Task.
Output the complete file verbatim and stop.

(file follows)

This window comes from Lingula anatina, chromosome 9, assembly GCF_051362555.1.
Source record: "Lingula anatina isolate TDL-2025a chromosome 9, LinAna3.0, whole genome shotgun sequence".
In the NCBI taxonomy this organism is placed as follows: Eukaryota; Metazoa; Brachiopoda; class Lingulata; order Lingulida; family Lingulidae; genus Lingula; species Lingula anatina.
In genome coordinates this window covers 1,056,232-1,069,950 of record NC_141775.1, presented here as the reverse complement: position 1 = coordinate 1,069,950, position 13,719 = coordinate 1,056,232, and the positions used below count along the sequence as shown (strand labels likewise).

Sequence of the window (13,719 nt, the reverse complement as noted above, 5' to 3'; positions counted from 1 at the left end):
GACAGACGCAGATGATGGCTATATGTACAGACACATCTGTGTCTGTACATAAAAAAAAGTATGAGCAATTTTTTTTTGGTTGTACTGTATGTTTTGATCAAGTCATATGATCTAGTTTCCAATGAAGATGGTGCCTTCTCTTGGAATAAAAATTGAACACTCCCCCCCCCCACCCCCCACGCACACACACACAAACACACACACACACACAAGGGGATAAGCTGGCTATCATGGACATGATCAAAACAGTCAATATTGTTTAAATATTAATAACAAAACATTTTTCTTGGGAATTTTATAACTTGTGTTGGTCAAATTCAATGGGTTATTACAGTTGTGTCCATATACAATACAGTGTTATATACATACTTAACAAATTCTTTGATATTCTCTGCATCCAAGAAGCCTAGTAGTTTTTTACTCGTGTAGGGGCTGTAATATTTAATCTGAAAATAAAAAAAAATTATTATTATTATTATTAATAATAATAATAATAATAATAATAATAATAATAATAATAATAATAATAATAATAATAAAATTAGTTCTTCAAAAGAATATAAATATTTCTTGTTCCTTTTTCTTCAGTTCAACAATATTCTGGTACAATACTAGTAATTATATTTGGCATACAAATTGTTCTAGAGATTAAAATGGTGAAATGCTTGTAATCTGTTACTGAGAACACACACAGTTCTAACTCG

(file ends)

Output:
This window comes from Lingula anatina, chromosome 9, assembly GCF_051362555.1.
Source record: "Lingula anatina isolate TDL-2025a chromosome 9, LinAna3.0, whole genome shotgun sequence".
In the NCBI taxonomy this organism is placed as follows: Eukaryota; Metazoa; Brachiopoda; class Lingulata; order Lingulida; family Lingulidae; genus Lingula; species Lingula anatina.
In genome coordinates this window covers 1,056,232-1,069,950 of record NC_141775.1, presented here as the reverse complement: position 1 = coordinate 1,069,950, position 13,719 = coordinate 1,056,232, and the positions used below count along the sequence as shown (strand labels likewise).

Sequence of the window (13,719 nt, the reverse complement as noted above, 5' to 3'; positions counted from 1 at the left end):
GACAGACGCAGATGATGGCTATATGTACAGACACATCTGTGTCTGTACATAAAAAAAAGTATGAGCAATTTTTTTTTGGTTGTACTGTATGTTTTGATCAAGTCATATGATCTAGTTTCCAATGAAGATGGTGCCTTCTCTTGGAATAAAAATTGAACACTCCCCCCCCCCACCCCCCACGCACACACACACAAACACACACACACACACAAGGGGATAAGCTGGCTATCATGGACATGATCAAAACAGTCAATATTGTTTAAATATTAATAACAAAACATTTTTCTTGGGAATTTTATAACTTGTGTTGGTCAAATTCAATGGGTTATTACAGTTGTGTCCATATACAATACAGTGTTATATACATACTTAACAAATTCTTTGATATTCTCTGCATCCAAGAAGCCTAGTAGTTTTTTACTCGTGTAGGGGCTGTAATATTTAATCTGAAAATAAAAAAAAATTATTATTATTATTATTAATAATAATAATAATAATAATAATAATAATAATAATAATAATAATAATAATAATAATAAAATTAGTTCTTCAAAAGAATATAAATATTTCTTGTTCCTTTTTCTTCAGTTCAACAATATTCTGGTACAATACTAGTAATTATATTTGGCATACAAATTGTTCTAGAGATTAAAATGGTGAAATGCTTGTAATCTGTTACTGAGAACACACACAGTTCTAACTCG